Lung Cancer

Lung cancer is a disease involving neuroendocrine cells that go through certain changes causing them to grow too much, forming tumors. It is one of the more common forms of cancer that can be caused by exposure to asbestos.  Lung cancer can also be associated with other illnesses and diseases that stem from asbestos exposure including asbestosis and mesothelioma.   Asbestos was widely used for several decades in chemical and power plants, shipyards, and construction yards just to name a few.  Prior to government regulations in the 1970s, prolonged contact with asbestos was not regulated or fully understood.  Thus millions of people across the world were exposed to it, sometimes leading to the development of destructive cancers and illnesses such as lung cancer.

According to the American Cancer Society, there are four types of neuroendocrine tumors that develop in the lungs.  These tumors include: small-cell cancer, large cell neuroendocrine carcinoma, atypical carcinoid, and typical carcinoid.  Classifications of these different types of lung cancer are varied and based off of particulars such as diagnosis, treatment, and prognosis.  Usually, lung cancers are divided into two major groups known as non-small-cell lung cancer and small-cell lung cancer. Typically, non-small-cell lung cancer refers to a grouping of histologies, and is often referred to as NSCLC. Small-cell lung cancer, or SCLC, is one of the fastest growing and spreading of all cancers. NSCLC comprises a majority of the diagnosed lung cancer cases. However, the two types combined totaled over 220,000 new cases and over 150,000 deaths in 2010 as reported by the National Cancer Institute.

Lung cancer symptoms are varied and can modify case-to-case as can any illness or disease. More common symptoms include: a persistent cough, weight loss, headaches, fatigue, chest pain, changes in sputum such as color, amount, and consistency, or even the presence of blood in the sputum.  This list of symptoms is in no way meant to serve as a medical diagnosis.  Only a licensed physician or specialist is qualified to accurately diagnosis lung cancer. A doctor or specialist will often employ tests such as x-rays, PET scans, MRIs, CT scans, or biopsies in order to properly diagnosis a patient.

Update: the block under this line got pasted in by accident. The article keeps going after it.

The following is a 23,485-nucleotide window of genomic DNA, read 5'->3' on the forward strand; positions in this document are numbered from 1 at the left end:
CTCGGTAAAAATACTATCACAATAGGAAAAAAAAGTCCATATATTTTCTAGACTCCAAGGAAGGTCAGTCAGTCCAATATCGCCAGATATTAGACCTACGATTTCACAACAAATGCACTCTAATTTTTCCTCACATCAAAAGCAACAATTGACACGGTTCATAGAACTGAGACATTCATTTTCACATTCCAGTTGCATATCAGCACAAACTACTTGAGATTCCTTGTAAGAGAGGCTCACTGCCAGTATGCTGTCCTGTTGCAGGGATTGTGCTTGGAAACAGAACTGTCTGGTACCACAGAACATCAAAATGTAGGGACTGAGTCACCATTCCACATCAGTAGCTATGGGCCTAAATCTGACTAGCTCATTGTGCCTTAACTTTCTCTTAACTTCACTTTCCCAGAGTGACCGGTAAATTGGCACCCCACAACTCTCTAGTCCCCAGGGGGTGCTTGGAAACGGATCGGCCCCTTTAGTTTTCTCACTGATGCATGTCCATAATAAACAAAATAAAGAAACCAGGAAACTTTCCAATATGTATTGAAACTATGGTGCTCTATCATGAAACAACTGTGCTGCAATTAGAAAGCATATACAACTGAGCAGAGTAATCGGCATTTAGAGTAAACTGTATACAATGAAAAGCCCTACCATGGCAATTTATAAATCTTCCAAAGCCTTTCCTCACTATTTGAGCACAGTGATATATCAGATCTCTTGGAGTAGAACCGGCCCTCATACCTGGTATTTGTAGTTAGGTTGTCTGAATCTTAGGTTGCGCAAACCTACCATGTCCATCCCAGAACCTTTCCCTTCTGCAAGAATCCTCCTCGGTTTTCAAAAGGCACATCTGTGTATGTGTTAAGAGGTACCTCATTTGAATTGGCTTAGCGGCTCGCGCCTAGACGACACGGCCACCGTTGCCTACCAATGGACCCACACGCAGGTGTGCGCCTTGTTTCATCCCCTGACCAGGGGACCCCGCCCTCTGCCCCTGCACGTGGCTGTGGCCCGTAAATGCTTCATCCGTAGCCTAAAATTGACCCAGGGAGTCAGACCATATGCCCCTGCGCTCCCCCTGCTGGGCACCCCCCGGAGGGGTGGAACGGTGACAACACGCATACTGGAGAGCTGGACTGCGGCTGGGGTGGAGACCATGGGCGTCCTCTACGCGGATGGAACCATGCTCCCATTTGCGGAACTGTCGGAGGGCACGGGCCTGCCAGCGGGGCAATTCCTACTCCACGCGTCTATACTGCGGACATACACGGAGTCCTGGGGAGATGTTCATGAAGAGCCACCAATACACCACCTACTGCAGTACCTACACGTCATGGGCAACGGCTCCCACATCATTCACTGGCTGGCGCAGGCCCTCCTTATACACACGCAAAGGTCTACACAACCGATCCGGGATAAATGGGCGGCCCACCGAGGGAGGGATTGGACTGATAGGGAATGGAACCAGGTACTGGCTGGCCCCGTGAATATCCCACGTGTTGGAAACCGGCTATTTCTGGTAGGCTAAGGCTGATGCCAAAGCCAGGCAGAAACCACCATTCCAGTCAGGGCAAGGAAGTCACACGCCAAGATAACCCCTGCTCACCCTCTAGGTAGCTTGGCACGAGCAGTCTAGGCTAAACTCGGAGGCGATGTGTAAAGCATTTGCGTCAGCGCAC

Leading experts in the fields of lung cancer and asbestos site some lifestyle choices as playing a role in the risk of cancer development. Asbestos has been officially classified as a human carcinogen, meaning that any exposure to it can be harmful. While unknown exposure to asbestos is not necessarily a lifestyle choice, the smoking of tobacco is. Tobacco smokers and others exhibiting lung conditions and illnesses prior to asbestos exposure have a greater risk of developing lung-related cancers.  This is due, not only in part to a compromised respiratory system, but to the synergistic affect associated with smoking and exposure to asbestos.

Asbestosis is a non-cancerous illness that can also develop as a result of asbestos exposure.  Asbestosis can increase the risk of developing lung cancer, with research indicating the possibility of a connection between these types of illnesses and mesothelioma. Mesothelioma exhibits a long-latency period, with first symptoms generally not being displayed until 20 to 50 years after exposure. Countless workers in plants, mines, shipyards, and other industries were unknowingly exposed to asbestos, with little to no effort made to protect them from this harmful mineral.

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